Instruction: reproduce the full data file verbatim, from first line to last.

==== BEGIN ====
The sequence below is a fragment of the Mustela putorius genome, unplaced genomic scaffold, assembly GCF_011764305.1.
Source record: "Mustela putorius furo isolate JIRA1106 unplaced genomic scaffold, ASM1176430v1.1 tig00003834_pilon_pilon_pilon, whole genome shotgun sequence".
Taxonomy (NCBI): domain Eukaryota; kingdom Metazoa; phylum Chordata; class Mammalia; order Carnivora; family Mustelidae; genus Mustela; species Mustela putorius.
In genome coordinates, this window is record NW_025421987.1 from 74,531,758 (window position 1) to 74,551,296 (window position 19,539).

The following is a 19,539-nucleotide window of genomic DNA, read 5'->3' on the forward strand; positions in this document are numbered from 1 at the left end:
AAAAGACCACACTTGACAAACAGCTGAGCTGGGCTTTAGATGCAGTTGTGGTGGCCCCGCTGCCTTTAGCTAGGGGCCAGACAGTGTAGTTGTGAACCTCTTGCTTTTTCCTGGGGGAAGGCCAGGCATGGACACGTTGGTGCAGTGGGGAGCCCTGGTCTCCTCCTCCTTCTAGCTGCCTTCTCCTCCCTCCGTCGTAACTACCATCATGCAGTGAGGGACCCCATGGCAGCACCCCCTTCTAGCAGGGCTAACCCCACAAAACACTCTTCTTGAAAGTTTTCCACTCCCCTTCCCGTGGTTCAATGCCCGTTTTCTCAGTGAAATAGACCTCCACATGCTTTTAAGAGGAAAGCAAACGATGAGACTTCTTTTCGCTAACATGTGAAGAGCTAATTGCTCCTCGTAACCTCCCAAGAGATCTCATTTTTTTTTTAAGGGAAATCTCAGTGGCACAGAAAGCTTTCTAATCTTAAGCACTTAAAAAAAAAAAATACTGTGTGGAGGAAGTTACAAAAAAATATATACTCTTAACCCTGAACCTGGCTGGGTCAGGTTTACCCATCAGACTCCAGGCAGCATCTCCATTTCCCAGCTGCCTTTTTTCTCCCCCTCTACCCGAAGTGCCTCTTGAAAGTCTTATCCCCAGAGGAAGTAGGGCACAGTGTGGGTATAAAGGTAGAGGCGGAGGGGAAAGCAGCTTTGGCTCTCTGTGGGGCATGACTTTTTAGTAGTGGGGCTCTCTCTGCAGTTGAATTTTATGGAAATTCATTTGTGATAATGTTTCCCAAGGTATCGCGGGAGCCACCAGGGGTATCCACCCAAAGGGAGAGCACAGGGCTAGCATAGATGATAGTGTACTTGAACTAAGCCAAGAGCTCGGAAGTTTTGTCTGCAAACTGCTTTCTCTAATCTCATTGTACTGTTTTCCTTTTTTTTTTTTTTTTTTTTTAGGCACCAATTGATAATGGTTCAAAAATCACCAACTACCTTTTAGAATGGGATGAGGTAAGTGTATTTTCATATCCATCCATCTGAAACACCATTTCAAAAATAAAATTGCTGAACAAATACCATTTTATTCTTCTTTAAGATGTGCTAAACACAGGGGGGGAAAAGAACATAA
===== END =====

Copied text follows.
The sequence below is a fragment of the Mustela putorius genome, unplaced genomic scaffold, assembly GCF_011764305.1.
Source record: "Mustela putorius furo isolate JIRA1106 unplaced genomic scaffold, ASM1176430v1.1 tig00003834_pilon_pilon_pilon, whole genome shotgun sequence".
Taxonomy (NCBI): domain Eukaryota; kingdom Metazoa; phylum Chordata; class Mammalia; order Carnivora; family Mustelidae; genus Mustela; species Mustela putorius.
In genome coordinates, this window is record NW_025421987.1 from 74,531,758 (window position 1) to 74,551,296 (window position 19,539).

The following is a 19,539-nucleotide window of genomic DNA, read 5'->3' on the forward strand; positions in this document are numbered from 1 at the left end:
AAAAGACCACACTTGACAAACAGCTGAGCTGGGCTTTAGATGCAGTTGTGGTGGCCCCGCTGCCTTTAGCTAGGGGCCAGACAGTGTAGTTGTGAACCTCTTGCTTTTTCCTGGGGGAAGGCCAGGCATGGACACGTTGGTGCAGTGGGGAGCCCTGGTCTCCTCCTCCTTCTAGCTGCCTTCTCCTCCCTCCGTCGTAACTACCATCATGCAGTGAGGGACCCCATGGCAGCACCCCCTTCTAGCAGGGCTAACCCCACAAAACACTCTTCTTGAAAGTTTTCCACTCCCCTTCCCGTGGTTCAATGCCCGTTTTCTCAGTGAAATAGACCTCCACATGCTTTTAAGAGGAAAGCAAACGATGAGACTTCTTTTCGCTAACATGTGAAGAGCTAATTGCTCCTCGTAACCTCCCAAGAGATCTCATTTTTTTTTTAAGGGAAATCTCAGTGGCACAGAAAGCTTTCTAATCTTAAGCACTTAAAAAAAAAAAATACTGTGTGGAGGAAGTTACAAAAAAATATATACTCTTAACCCTGAACCTGGCTGGGTCAGGTTTACCCATCAGACTCCAGGCAGCATCTCCATTTCCCAGCTGCCTTTTTTCTCCCCCTCTACCCGAAGTGCCTCTTGAAAGTCTTATCCCCAGAGGAAGTAGGGCACAGTGTGGGTATAAAGGTAGAGGCGGAGGGGAAAGCAGCTTTGGCTCTCTGTGGGGCATGACTTTTTAGTAGTGGGGCTCTCTCTGCAGTTGAATTTTATGGAAATTCATTTGTGATAATGTTTCCCAAGGTATCGCGGGAGCCACCAGGGGTATCCACCCAAAGGGAGAGCACAGGGCTAGCATAGATGATAGTGTACTTGAACTAAGCCAAGAGCTCGGAAGTTTTGTCTGCAAACTGCTTTCTCTAATCTCATTGTACTGTTTTCCTTTTTTTTTTTTTTTTTTTTTAGGCACCAATTGATAATGGTTCAAAAATCACCAACTACCTTTTAGAATGGGATGAGGTAAGTGTATTTTCATATCCATCCATCTGAAACACCATTTCAAAAATAAAATTGCTGAACAAATACCATTTTATTCTTCTTTAAGATGTGCTAAACACAGGGGGGGAAAAGAACATAA